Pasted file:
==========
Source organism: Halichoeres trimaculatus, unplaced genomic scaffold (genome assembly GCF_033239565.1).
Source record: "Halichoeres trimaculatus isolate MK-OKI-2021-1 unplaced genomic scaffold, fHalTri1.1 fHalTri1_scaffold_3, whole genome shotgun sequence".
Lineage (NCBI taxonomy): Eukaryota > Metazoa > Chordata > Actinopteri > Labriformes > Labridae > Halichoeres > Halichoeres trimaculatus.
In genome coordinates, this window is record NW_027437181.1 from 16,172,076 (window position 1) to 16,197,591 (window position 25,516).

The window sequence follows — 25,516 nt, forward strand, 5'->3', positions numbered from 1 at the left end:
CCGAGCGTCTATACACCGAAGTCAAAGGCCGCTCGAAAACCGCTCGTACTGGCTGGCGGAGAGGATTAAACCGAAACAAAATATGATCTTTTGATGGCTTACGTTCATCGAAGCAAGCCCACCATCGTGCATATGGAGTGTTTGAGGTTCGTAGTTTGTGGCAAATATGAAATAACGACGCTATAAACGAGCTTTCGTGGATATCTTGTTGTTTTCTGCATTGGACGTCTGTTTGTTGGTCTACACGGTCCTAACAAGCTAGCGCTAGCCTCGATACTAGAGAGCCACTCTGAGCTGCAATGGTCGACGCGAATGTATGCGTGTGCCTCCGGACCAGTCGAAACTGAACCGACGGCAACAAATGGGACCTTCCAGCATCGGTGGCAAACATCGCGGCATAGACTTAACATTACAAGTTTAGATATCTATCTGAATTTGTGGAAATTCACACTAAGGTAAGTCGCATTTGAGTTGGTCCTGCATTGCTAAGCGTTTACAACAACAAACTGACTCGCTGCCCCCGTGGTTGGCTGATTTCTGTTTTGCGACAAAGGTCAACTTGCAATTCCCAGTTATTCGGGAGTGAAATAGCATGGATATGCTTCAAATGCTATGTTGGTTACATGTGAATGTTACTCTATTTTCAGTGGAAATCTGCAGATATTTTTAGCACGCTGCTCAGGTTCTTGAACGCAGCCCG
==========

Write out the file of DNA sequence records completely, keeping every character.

Source organism: Halichoeres trimaculatus, unplaced genomic scaffold (genome assembly GCF_033239565.1).
Source record: "Halichoeres trimaculatus isolate MK-OKI-2021-1 unplaced genomic scaffold, fHalTri1.1 fHalTri1_scaffold_3, whole genome shotgun sequence".
Lineage (NCBI taxonomy): Eukaryota > Metazoa > Chordata > Actinopteri > Labriformes > Labridae > Halichoeres > Halichoeres trimaculatus.
In genome coordinates, this window is record NW_027437181.1 from 16,172,076 (window position 1) to 16,197,591 (window position 25,516).

The window sequence follows — 25,516 nt, forward strand, 5'->3', positions numbered from 1 at the left end:
CCGAGCGTCTATACACCGAAGTCAAAGGCCGCTCGAAAACCGCTCGTACTGGCTGGCGGAGAGGATTAAACCGAAACAAAATATGATCTTTTGATGGCTTACGTTCATCGAAGCAAGCCCACCATCGTGCATATGGAGTGTTTGAGGTTCGTAGTTTGTGGCAAATATGAAATAACGACGCTATAAACGAGCTTTCGTGGATATCTTGTTGTTTTCTGCATTGGACGTCTGTTTGTTGGTCTACACGGTCCTAACAAGCTAGCGCTAGCCTCGATACTAGAGAGCCACTCTGAGCTGCAATGGTCGACGCGAATGTATGCGTGTGCCTCCGGACCAGTCGAAACTGAACCGACGGCAACAAATGGGACCTTCCAGCATCGGTGGCAAACATCGCGGCATAGACTTAACATTACAAGTTTAGATATCTATCTGAATTTGTGGAAATTCACACTAAGGTAAGTCGCATTTGAGTTGGTCCTGCATTGCTAAGCGTTTACAACAACAAACTGACTCGCTGCCCCCGTGGTTGGCTGATTTCTGTTTTGCGACAAAGGTCAACTTGCAATTCCCAGTTATTCGGGAGTGAAATAGCATGGATATGCTTCAAATGCTATGTTGGTTACATGTGAATGTTACTCTATTTTCAGTGGAAATCTGCAGATATTTTTAGCACGCTGCTCAGGTTCTTGAACGCAGCCCG